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| Your daughter, now in her 30s, stopped talking to you after you and she had words over finances, a good 10 years ago. You've reached out to her several times since the dispute, eager to mend fences and get your relationship back on track. But your voice mails have not been returned. You feel heartbroken, angry and helpless.
Sheri McGregor can relate to the feeling of sadness and desperation.
"I never imagined that my own child could reject me,” says the author of Done With the Crying: Help and Healing for Mothers of Estranged Adult Children. “Yet, one of my five children cut ties with me and his entire family. It's emotionally devastating and something no loving parent expects or is prepared for."
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Experts agree that there seems to be an increase in separations between adult children and one or both of their parents. One survey of more than 800 British adults who self-identify as partly or fully estranged from one or both parents found that it's more often the adult child who initiates the separation. The study reported that more daughters than sons initiate breakups. Further, more mothers than fathers are estranged from their adult kids. Estrangement from fathers, however, lasts longer: an average of 7.9 years, compared with 5.5 years from mothers.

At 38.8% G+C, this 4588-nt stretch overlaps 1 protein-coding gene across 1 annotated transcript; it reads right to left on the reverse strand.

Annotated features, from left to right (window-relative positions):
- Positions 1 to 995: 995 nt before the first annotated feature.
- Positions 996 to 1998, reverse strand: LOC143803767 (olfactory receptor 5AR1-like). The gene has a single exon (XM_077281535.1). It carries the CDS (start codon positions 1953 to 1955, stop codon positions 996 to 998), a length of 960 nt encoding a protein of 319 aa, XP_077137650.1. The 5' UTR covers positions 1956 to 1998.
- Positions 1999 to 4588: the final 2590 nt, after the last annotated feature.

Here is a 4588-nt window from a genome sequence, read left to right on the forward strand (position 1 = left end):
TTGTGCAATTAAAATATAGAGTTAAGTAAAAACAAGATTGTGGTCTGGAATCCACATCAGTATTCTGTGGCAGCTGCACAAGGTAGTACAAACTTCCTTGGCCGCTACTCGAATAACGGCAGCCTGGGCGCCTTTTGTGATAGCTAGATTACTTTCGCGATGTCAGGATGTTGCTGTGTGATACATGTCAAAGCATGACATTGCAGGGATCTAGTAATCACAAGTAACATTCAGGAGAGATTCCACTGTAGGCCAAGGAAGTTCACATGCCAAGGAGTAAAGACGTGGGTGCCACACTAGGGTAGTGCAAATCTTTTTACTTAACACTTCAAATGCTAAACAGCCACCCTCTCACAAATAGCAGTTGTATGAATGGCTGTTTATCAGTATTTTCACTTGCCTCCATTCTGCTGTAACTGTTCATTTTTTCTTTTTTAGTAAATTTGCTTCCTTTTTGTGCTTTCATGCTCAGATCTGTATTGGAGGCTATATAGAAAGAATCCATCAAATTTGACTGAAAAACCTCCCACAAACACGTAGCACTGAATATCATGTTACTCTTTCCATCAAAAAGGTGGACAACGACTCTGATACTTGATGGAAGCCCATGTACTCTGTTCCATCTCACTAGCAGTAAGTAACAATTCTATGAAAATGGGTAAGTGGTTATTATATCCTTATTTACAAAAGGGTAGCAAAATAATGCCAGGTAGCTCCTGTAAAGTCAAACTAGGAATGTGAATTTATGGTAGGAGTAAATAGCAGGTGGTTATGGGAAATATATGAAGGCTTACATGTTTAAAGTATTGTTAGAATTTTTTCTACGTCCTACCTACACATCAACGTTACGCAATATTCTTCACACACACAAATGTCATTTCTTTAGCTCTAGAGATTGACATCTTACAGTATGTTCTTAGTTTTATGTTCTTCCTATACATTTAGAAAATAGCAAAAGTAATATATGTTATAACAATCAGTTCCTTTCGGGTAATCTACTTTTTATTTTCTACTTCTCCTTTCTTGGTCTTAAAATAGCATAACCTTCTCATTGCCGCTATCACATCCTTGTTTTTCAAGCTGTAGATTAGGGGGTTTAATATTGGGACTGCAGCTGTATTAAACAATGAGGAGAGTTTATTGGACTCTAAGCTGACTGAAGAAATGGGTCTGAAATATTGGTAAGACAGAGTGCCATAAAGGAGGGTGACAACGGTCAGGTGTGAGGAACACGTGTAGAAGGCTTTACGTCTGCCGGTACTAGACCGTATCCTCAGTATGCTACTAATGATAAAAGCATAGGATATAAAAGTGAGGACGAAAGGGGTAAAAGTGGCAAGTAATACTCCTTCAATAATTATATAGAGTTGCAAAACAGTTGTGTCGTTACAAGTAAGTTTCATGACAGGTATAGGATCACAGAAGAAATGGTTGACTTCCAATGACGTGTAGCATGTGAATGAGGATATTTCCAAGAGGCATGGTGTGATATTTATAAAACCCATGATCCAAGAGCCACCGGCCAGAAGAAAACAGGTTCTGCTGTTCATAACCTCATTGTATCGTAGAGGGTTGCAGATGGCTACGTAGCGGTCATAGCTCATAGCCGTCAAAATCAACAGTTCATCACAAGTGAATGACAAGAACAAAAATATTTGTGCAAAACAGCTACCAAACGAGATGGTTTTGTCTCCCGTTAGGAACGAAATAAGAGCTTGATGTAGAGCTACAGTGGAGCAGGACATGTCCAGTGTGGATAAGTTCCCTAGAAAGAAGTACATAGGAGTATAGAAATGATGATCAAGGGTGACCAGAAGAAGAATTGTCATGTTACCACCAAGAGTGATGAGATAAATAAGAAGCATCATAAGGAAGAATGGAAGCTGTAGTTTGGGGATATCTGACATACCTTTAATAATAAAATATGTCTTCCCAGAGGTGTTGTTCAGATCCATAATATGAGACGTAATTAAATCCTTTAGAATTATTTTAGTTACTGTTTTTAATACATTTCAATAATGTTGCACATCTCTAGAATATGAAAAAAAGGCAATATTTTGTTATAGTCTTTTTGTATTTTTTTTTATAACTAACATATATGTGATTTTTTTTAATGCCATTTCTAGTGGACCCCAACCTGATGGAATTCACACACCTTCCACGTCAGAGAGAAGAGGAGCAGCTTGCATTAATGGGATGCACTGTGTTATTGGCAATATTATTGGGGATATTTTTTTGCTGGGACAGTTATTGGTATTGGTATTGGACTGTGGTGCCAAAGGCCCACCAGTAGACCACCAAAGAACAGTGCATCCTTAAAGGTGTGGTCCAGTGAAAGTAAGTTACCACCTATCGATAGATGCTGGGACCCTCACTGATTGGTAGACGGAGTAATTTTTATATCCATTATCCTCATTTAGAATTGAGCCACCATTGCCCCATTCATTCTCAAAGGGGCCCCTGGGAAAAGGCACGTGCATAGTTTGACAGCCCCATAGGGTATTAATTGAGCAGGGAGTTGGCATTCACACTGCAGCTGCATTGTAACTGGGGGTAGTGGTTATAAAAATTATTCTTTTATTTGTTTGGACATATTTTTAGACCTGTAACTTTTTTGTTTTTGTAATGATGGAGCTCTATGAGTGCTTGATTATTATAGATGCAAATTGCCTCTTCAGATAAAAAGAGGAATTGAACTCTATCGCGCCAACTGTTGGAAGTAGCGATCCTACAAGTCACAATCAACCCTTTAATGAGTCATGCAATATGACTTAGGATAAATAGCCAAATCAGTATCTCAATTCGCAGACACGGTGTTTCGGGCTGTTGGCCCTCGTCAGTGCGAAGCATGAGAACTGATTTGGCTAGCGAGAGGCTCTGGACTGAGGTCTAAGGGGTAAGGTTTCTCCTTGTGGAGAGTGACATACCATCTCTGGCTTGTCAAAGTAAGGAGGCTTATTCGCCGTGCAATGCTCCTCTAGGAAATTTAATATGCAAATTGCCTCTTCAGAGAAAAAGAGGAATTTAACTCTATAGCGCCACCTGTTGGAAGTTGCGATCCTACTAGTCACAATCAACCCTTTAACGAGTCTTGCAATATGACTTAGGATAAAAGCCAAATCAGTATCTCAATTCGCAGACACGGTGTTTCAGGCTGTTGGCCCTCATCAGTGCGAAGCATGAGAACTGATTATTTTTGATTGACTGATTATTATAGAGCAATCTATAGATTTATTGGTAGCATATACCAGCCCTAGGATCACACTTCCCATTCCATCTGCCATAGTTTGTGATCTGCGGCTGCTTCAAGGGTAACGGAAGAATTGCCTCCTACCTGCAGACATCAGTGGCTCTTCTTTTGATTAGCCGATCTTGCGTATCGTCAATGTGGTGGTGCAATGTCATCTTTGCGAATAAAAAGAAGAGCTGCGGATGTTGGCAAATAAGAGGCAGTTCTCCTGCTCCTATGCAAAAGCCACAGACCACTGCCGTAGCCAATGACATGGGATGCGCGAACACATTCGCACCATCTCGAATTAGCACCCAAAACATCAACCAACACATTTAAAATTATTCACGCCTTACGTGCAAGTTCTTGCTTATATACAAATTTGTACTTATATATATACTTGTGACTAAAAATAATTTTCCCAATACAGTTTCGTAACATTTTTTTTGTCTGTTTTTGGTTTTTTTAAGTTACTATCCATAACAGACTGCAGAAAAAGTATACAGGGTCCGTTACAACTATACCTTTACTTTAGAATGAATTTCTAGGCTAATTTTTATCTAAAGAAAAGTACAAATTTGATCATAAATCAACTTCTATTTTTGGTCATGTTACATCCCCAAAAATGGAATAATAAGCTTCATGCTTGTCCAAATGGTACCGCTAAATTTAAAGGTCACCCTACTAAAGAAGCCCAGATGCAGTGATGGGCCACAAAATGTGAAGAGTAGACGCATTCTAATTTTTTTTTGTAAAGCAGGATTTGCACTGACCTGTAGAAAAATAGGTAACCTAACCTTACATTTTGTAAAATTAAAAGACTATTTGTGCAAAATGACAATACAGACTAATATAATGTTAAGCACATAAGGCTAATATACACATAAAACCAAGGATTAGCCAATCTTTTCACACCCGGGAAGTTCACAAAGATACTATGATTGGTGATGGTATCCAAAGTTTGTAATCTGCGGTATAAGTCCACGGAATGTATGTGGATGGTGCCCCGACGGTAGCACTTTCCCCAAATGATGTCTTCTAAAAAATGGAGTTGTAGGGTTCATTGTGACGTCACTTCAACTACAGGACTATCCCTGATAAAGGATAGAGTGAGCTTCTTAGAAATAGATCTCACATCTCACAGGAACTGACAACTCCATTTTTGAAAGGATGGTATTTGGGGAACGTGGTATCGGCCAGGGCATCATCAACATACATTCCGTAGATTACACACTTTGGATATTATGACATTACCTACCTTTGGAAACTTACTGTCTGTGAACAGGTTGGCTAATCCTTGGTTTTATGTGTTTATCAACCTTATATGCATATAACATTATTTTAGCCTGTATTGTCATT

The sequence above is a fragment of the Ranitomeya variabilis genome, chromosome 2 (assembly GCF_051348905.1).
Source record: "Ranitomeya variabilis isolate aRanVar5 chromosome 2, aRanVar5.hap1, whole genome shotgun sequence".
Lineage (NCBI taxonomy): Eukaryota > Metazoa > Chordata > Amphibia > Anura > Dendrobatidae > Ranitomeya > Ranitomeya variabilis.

8 Dos and Don'ts of Reconciliation
- Do handwrite a note or leave a brief voice mail.
- Do approach the situation lightly.
- Do reach out infrequently but authentically.
- Do apologize.
- Don't text or email.
- Don't get into a big explanation.
- Don't allow silence to take over.
- Don't plead your case.
While the survey found that a sizable majority of adult kids don't expect reconciliation, some parents see glimmers of hope and believe that, with the right approach, they can find a way back into the relationship. But there are right ways and wrong ways to handle a possible reconciliation.